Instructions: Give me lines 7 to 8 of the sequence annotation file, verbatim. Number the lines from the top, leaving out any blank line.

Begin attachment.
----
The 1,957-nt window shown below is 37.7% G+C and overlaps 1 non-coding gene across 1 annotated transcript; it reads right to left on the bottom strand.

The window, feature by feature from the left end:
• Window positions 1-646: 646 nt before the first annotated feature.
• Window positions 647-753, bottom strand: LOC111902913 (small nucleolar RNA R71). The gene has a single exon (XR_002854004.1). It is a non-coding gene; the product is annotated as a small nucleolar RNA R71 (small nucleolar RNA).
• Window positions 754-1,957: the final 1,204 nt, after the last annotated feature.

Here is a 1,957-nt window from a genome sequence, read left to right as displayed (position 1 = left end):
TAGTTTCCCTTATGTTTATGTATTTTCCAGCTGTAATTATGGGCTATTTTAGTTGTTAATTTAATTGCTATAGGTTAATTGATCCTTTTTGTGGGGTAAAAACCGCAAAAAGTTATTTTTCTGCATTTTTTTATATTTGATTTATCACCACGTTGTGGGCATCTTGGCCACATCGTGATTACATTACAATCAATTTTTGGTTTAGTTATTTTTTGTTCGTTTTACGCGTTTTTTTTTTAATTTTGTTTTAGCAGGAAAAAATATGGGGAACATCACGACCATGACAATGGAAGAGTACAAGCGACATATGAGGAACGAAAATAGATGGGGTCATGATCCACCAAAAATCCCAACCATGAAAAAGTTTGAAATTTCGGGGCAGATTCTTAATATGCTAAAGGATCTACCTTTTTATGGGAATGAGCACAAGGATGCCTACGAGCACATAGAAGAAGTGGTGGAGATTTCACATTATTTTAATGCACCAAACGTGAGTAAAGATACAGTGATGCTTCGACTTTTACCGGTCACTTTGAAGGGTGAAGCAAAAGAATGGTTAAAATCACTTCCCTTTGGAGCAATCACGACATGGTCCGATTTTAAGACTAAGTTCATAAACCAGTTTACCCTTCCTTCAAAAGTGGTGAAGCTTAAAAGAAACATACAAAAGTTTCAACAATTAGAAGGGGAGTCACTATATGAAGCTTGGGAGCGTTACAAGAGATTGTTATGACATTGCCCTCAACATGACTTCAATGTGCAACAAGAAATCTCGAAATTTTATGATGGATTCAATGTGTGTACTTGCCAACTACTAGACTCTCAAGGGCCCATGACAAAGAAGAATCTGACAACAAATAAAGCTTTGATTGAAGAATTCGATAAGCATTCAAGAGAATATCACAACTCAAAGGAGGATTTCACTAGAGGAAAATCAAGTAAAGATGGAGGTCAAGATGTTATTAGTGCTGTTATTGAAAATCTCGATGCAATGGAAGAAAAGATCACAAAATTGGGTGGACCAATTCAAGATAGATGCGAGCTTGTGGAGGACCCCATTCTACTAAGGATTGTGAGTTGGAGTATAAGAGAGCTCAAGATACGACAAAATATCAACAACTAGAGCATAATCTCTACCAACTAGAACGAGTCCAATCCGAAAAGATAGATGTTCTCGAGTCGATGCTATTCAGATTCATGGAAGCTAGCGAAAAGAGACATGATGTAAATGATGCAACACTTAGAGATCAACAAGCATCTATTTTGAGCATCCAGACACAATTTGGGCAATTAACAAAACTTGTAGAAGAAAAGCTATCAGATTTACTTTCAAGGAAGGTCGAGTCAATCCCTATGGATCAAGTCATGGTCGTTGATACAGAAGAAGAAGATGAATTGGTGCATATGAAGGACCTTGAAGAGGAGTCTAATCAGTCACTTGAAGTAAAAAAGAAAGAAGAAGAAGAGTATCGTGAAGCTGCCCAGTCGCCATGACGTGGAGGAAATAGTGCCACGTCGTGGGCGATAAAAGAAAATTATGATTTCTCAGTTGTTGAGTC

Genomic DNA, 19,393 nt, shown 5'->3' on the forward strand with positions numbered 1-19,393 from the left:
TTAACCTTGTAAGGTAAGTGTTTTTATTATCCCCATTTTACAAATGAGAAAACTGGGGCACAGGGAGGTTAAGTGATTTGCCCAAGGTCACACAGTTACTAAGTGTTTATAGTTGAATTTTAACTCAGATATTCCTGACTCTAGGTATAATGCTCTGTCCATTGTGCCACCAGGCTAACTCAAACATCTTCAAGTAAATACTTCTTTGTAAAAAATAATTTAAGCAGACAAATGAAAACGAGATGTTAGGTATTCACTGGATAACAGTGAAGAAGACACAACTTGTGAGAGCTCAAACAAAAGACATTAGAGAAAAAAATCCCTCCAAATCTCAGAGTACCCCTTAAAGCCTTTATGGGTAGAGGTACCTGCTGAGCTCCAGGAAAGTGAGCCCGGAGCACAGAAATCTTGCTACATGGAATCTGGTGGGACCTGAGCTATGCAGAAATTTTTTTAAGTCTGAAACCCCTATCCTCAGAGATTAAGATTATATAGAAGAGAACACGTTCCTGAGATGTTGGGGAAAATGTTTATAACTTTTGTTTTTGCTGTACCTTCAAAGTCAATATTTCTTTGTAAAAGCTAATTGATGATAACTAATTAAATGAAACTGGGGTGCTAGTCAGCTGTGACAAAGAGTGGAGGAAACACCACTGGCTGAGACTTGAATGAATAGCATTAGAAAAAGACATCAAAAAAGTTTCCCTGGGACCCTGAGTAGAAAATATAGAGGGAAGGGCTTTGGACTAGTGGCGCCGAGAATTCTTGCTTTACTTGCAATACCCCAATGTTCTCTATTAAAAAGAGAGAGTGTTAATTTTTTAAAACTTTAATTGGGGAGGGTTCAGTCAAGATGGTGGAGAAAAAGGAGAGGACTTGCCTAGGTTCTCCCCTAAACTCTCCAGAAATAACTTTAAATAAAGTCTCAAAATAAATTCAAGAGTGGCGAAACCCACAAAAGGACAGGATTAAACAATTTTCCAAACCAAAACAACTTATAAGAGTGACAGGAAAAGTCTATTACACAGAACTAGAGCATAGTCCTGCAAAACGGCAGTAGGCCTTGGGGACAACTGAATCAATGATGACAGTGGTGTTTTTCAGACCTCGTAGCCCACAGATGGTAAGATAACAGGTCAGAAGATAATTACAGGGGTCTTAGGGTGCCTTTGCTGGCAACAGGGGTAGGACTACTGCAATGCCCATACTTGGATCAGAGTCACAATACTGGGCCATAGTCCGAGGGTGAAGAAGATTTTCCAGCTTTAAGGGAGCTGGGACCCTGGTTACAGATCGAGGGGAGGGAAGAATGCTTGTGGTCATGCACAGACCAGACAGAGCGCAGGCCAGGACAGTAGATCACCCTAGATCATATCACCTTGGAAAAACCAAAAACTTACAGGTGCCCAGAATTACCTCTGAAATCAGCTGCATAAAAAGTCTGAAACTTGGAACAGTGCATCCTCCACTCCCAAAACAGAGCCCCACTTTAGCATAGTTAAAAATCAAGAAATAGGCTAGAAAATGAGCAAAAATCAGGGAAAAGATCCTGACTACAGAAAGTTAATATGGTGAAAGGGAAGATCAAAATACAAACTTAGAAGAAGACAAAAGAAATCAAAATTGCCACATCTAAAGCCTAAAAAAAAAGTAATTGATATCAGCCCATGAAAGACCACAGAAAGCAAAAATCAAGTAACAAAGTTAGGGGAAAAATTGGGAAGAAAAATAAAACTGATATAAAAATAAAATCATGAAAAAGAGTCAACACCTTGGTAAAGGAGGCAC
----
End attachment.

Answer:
TAGTTTCCCTTATGTTTATGTATTTTCCAGCTGTAATTATGGGCTATTTTAGTTGTTAATTTAATTGCTATAGGTTAATTGATCCTTTTTGTGGGGTAAAAACCGCAAAAAGTTATTTTTCTGCATTTTTTTATATTTGATTTATCACCACGTTGTGGGCATCTTGGCCACATCGTGATTACATTACAATCAATTTTTGGTTTAGTTATTTTTTGTTCGTTTTACGCGTTTTTTTTTTAATTTTGTTTTAGCAGGAAAAAATATGGGGAACATCACGACCATGACAATGGAAGAGTACAAGCGACATATGAGGAACGAAAATAGATGGGGTCATGATCCACCAAAAATCCCAACCATGAAAAAGTTTGAAATTTCGGGGCAGATTCTTAATATGCTAAAGGATCTACCTTTTTATGGGAATGAGCACAAGGATGCCTACGAGCACATAGAAGAAGTGGTGGAGATTTCACATTATTTTAATGCACCAAACGTGAGTAAAGATACAGTGATGCTTCGACTTTTACCGGTCACTTTGAAGGGTGAAGCAAAAGAATGGTTAAAATCACTTCCCTTTGGAGCAATCACGACATGGTCCGATTTTAAGACTAAGTTCATAAACCAGTTTACCCTTCCTTCAAAAGTGGTGAAGCTTAAAAGAAACATACAAAAGTTTCAACAATTAGAAGGGGAGTCACTATATGAAGCTTGGGAGCGTTACAAGAGATTGTTATGACATTGCCCTCAACATGACTTCAATGTGCAACAAGAAATCTCGAAATTTTATGATGGATTCAATGTGTGTACTTGCCAACTACTAGACTCTCAAGGGCCCATGACAAAGAAGAATCTGACAACAAATAAAGCTTTGATTGAAGAATTCGATAAGCATTCAAGAGAATATCACAACTCAAAGGAGGATTTCACTAGAGGAAAATCAAGTAAAGATGGAGGTCAAGATGTTATTAGTGCTGTTATTGAAAATCTCGATGCAATGGAAGAAAAGATCACAAAATTGGGTGGACCAATTCAAGATAGATGCGAGCTTGTGGAGGACCCCATTCTACTAAGGATTGTGAGTTGGAGTATAAGAGAGCTCAAGATACGACAAAATATCAACAACTAGAGCATAATCTCTACCAACTAGAACGAGTCCAATCCGAAAAGATAGATGTTCTCGAGTCGATGCTATTCAGATTCATGGAAGCTAGCGAAAAGAGACATGATGTAAATGATGCAACACTTAGAGATCAACAAGCATCTATTTTGAGCATCCAGACACAATTTGGGCAATTAACAAAACTTGTAGAAGAAAAGCTATCAGATTTACTTTCAAGGAAGGTCGAGTCAATCCCTATGGATCAAGTCATGGTCGTTGATACAGAAGAAGAAGATGAATTGGTGCATATGAAGGACCTTGAAGAGGAGTCTAATCAGTCACTTGAAGTAAAAAAGAAAGAAGAAGAAGAGTATCGTGAAGCTGCCCAGTCGCCATGACGTGGAGGAAATAGTGCCACGTCGTGGGCGATAAAAGAAAATTATGATTTCTCAGTTGTTGAGTC

Genomic DNA, 19,393 nt, shown 5'->3' on the forward strand with positions numbered 1-19,393 from the left: